Lame duck (politics)
In politics, a lame duck or outgoing politician is an elected official whose successor has already been elected or will be soon. The official is often seen as having less influence with other politicians due to the limited time left in office. A lame duck is free to make decisions that exercise the standard powers with little fear of consequence, such as issuing executive orders, pardons, or other controversial edicts.
About Lame duck (politics) in brief
In politics, a lame duck or outgoing politician is an elected official whose successor has already been elected or will be soon. The official is often seen as having less influence with other politicians due to the limited time left in office. A lame duck is free to make decisions that exercise the standard powers with little fear of consequence, such as issuing executive orders, pardons, or other controversial edicts. Lame duck politicians result from term limits, planned retirement, or electoral losses, and are especially noticeable where political systems build in a delay between the announcement of results and the taking of office by election winners. In Australia, regardless of when the election is held, the Senate sits from July 1 following the election to June 30 six years later, while the newly elected members of the House of Representatives take their seats soon after an election. A Senate that is destined to lose its majority as a result of such a change is called a lame-duck Senate and often attracts criticism if it blocks government measures introduced in the House. In almost all cases, the outgoing prime minister or leader over hands over power to their successor after a general election or when a general leadership contest or general election takes place. The phrase ‘lame duck’ was coined in the 18th century at the London Stock Exchange, to refer to a stockbroker who defaulted on his debts.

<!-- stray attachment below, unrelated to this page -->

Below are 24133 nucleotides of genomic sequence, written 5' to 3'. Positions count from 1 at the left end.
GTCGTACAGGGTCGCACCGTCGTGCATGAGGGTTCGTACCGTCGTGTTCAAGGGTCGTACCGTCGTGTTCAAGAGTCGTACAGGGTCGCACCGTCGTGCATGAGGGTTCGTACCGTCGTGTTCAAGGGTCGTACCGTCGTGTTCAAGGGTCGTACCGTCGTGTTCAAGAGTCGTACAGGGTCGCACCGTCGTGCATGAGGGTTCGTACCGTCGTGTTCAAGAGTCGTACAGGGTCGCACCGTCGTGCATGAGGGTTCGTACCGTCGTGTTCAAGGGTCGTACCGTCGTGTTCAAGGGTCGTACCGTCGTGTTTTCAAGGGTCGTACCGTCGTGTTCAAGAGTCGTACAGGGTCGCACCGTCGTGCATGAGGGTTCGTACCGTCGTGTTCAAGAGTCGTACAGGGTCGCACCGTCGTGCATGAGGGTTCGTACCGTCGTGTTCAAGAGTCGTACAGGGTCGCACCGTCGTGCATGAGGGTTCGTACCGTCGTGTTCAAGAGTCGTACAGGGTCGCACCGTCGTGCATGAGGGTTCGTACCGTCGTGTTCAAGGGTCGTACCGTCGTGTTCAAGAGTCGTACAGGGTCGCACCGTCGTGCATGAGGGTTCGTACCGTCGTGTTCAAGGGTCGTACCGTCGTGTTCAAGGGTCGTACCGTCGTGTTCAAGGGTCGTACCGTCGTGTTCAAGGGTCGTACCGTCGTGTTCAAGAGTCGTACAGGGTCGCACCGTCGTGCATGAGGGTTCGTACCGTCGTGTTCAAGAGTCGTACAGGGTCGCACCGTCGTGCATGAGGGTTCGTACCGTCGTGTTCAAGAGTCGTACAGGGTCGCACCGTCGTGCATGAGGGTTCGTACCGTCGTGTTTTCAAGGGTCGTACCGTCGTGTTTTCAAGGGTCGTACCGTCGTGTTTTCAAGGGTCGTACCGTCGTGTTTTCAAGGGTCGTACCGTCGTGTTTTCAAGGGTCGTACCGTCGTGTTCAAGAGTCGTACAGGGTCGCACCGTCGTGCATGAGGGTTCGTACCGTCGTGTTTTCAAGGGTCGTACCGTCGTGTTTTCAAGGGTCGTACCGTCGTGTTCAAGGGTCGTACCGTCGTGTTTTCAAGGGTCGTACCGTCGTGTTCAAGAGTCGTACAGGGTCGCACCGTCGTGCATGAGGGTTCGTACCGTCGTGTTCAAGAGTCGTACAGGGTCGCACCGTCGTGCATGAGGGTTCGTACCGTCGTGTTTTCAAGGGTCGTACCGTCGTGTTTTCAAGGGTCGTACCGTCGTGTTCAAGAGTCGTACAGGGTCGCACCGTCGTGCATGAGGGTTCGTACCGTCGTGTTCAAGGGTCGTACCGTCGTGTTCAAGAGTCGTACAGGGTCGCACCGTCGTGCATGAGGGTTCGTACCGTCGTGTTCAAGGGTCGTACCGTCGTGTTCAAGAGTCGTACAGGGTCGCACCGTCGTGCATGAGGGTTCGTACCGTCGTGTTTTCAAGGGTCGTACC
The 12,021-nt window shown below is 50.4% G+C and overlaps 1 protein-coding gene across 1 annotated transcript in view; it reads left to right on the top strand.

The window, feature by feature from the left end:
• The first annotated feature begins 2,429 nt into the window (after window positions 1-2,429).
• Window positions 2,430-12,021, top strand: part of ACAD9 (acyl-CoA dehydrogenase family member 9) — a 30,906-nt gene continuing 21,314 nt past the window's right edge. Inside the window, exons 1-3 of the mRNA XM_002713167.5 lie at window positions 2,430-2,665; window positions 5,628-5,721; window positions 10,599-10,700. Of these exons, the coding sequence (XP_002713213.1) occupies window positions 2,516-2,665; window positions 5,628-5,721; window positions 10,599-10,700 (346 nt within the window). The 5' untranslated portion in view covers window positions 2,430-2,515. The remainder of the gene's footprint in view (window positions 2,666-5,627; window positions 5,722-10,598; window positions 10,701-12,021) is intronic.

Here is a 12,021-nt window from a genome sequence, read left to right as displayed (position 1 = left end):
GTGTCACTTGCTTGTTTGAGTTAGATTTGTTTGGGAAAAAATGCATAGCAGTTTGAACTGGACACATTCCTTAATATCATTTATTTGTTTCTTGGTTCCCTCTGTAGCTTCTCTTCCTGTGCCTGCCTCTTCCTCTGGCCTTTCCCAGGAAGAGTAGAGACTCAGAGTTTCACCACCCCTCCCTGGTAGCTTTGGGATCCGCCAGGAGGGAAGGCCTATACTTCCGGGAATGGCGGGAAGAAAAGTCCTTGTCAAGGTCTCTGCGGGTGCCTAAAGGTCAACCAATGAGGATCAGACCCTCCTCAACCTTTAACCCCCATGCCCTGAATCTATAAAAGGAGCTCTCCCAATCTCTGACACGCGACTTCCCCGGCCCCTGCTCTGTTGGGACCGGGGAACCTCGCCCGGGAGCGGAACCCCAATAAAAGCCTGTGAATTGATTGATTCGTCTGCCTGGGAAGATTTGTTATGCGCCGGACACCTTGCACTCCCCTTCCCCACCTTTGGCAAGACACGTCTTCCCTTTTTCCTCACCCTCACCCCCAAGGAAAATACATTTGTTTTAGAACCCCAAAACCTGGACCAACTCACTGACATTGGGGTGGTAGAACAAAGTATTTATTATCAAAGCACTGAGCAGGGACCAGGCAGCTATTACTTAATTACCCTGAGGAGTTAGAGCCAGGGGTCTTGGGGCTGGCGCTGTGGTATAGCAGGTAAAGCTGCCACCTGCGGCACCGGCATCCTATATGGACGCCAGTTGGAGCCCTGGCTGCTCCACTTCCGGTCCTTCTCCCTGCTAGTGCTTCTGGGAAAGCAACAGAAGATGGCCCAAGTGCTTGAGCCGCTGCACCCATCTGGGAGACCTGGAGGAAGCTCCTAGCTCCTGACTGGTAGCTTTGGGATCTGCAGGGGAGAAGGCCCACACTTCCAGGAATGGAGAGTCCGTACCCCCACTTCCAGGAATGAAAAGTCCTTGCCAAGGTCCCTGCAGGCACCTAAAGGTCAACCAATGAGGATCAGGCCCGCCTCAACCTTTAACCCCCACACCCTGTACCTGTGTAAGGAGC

In the literal sense, the term refers to a duck which is unable to keep up with its flock, making it a target for predators. In more recent history, US President Bill Clinton was widely criticized for issuing 140 pardons and other acts of executive clemency on his last day in office, including two former close colleagues, donors, fellow Democratic members, and his own half-brother. In many countries, toward the facilitation of a smooth transition, an outgoing president accepts advice from and consults with the president-elect. In 1791, Mary Berry wrote of the Duchess of Devonshire’s loss of £50,000 in stocks, that her name was to be ‘posted up as a lame Duck’”. In the UK, the phrase ‘lame ducks’ was used in a letter in 1761 to Sir Horace Mann: ‘Do you know what a Bull and a Bear and Lame Duck are?’ The first known recorded use of the term is in the Congressional Globe of 14 January 1863: ‘In no event… could be justly obnoxious to the charge of being a receptacle of “ broken down politicians’ or broken down.’ In the United States, there is no lame duck Congress. Unlike the U.S. Congress, there are no lame ducks in the Commonwealth of Australia. In most Commonwealth countries, the most common lame duck position is that of the Prime Minister or the leader of the Opposition. The term was transferred to politicians in the 19th century, and is still used today in the UK.